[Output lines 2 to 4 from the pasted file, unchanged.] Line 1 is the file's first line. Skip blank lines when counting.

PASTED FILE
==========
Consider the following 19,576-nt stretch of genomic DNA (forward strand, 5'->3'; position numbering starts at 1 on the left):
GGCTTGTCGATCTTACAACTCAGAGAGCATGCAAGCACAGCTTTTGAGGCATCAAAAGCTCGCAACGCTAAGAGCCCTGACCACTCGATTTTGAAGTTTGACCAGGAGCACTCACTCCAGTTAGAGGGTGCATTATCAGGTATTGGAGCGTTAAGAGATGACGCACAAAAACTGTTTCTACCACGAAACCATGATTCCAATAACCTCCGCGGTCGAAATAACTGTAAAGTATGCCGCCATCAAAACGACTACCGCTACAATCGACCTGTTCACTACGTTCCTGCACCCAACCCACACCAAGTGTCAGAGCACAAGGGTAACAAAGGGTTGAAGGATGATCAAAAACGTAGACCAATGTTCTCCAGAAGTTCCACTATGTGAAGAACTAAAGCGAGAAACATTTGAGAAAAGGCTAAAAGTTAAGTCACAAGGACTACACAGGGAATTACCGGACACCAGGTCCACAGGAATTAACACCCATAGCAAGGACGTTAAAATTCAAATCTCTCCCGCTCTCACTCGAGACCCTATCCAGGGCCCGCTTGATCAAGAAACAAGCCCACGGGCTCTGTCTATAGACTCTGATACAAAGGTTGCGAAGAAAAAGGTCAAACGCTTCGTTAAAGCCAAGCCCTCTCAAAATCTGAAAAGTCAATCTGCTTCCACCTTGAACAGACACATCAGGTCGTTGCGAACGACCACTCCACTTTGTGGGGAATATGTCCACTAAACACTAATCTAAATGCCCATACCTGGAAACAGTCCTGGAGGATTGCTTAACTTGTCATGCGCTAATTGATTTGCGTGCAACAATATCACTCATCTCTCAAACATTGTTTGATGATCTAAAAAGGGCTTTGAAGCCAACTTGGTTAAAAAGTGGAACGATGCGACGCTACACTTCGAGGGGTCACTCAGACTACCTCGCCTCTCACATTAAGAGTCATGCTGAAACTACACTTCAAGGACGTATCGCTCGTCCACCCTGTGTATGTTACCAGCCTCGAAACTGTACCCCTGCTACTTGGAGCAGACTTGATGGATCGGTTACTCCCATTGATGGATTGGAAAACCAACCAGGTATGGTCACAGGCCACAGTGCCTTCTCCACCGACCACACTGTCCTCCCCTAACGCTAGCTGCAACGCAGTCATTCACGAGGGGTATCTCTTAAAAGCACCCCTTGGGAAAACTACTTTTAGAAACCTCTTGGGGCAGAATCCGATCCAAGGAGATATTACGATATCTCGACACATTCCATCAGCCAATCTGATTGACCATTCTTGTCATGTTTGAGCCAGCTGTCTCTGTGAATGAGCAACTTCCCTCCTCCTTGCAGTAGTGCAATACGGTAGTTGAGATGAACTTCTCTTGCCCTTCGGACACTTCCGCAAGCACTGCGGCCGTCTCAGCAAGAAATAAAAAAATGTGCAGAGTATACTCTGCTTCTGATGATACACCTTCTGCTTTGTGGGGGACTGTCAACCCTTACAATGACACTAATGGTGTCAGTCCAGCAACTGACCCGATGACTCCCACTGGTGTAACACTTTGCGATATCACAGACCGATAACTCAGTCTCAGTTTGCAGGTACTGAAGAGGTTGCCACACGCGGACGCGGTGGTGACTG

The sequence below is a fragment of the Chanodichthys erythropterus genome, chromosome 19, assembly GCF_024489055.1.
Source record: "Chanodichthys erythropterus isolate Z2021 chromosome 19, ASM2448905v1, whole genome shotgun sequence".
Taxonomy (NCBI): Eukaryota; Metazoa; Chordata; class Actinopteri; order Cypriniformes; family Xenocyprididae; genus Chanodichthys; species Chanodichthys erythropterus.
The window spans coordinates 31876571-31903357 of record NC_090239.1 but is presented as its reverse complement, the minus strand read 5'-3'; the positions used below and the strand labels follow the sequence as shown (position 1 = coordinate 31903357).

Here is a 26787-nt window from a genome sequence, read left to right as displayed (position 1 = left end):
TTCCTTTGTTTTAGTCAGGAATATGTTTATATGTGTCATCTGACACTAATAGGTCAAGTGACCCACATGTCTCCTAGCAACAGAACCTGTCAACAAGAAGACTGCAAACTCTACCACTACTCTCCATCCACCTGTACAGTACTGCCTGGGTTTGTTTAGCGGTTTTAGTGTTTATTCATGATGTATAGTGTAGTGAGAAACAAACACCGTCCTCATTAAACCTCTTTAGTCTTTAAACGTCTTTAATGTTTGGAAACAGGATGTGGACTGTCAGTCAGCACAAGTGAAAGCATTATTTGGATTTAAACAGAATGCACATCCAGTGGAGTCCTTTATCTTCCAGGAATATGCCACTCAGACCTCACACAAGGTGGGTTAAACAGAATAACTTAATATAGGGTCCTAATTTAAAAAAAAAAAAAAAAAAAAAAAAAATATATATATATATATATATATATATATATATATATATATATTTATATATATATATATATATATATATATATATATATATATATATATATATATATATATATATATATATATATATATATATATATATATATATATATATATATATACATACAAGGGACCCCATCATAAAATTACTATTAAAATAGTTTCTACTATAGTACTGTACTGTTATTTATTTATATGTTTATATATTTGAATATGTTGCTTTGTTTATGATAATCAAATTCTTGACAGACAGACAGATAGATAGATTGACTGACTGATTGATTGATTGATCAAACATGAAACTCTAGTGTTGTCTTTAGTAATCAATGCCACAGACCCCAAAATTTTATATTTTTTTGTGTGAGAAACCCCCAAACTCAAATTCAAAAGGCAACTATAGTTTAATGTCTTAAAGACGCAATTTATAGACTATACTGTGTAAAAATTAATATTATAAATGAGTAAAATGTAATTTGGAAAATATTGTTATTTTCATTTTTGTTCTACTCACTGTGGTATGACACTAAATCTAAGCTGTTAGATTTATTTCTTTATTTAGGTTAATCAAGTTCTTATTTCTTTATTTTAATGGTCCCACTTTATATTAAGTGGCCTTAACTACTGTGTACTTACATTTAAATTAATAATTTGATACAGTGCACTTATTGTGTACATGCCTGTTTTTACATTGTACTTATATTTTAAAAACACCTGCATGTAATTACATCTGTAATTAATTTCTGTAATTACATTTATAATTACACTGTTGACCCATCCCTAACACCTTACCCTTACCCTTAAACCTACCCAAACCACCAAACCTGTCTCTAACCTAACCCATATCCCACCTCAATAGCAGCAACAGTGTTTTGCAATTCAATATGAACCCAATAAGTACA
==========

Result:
GGCTTGTCGATCTTACAACTCAGAGAGCATGCAAGCACAGCTTTTGAGGCATCAAAAGCTCGCAACGCTAAGAGCCCTGACCACTCGATTTTGAAGTTTGACCAGGAGCACTCACTCCAGTTAGAGGGTGCATTATCAGGTATTGGAGCGTTAAGAGATGACGCACAAAAACTGTTTCTACCACGAAACCATGATTCCAATAACCTCCGCGGTCGAAATAACTGTAAAGTATGCCGCCATCAAAACGACTACCGCTACAATCGACCTGTTCACTACGTTCCTGCACCCAACCCACACCAAGTGTCAGAGCACAAGGGTAACAAAGGGTTGAAGGATGATCAAAAACGTAGACCAATGTTCTCCAGAAGTTCCACTATGTGAAGAACTAAAGCGAGAAACATTTGAGAAAAGGCTAAAAGTTAAGTCACAAGGACTACACAGGGAATTACCGGACACCAGGTCCACAGGAATTAACACCCATAGCAAGGACGTTAAAATTCAAATCTCTCCCGCTCTCACTCGAGACCCTATCCAGGGCCCGCTTGATCAAGAAACAAGCCCACGGGCTCTGTCTATAGACTCTGATACAAAGGTTGCGAAGAAAAAGGTCAAACGCTTCGTTAAAGCCAAGCCCTCTCAAAATCTGAAAAGTCAATCTGCTTCCACCTTGAACAGACACATCAGGTCGTTGCGAACGACCACTCCACTTTGTGGGGAATATGTCCACTAAACACTAATCTAAATGCCCATACCTGGAAACAGTCCTGGAGGATTGCTTAACTTGTCATGCGCTAATTGATTTGCGTGCAACAATATCACTCATCTCTCAAACATTGTTTGATGATCTAAAAAGGGCTTTGAAGCCAACTTGGTTAAAAAGTGGAACGATGCGACGCTACACTTCGAGGGGTCACTCAGACTACCTCGCCTCTCACATTAAGAGTCATGCTGAAACTACACTTCAAGGACGTATCGCTCGTCCACCCTGTGTATGTTACCAGCCTCGAAACTGTACCCCTGCTACTTGGAGCAGACTTGATGGATCGGTTACTCCCATTGATGGATTGGAAAACCAACCAGGTATGGTCACAGGCCACAGTGCCTTCTCCACCGACCACACTGTCCTCCCCTAACGCTAGCTGCAACGCAGTCATTCACGAGGGGTATCTCTTAAAAGCACCCCTTGGGAAAACTACTTTTAGAAACCTCTTGGGGCAGAATCCGATCCAAGGAGATATTACGATATCTCGACACATTCCATCAGCCAATCTGATTGACCATTCTTGTCATGTTTGAGCCAGCTGTCTCTGTGAATGAGCAACTTCCCTCCTCCTTGCAGTAGTGCAATACGGTAGTTGAGATGAACTTCTCTTGCCCTTCGGACACTTCCGCAAGCACTGCGGCCGTCTCAGCAAGAAATAAAAAAATGTGCAGAGTATACTCTGCTTCTGATGATACACCTTCTGCTTTGTGGGGGACTGTCAACCCTTACAATGACACTAATGGTGTCAGTCCAGCAACTGACCCGATGACTCCCACTGGTGTAACACTTTGCGATATCACAGACCGATAACTCAGTCTCAGTTTGCAGGTACTGAAGAGGTTGCCACACGCGGACGCGGTGGTGACTG

The sequence below is a fragment of the Chanodichthys erythropterus genome, chromosome 19, assembly GCF_024489055.1.
Source record: "Chanodichthys erythropterus isolate Z2021 chromosome 19, ASM2448905v1, whole genome shotgun sequence".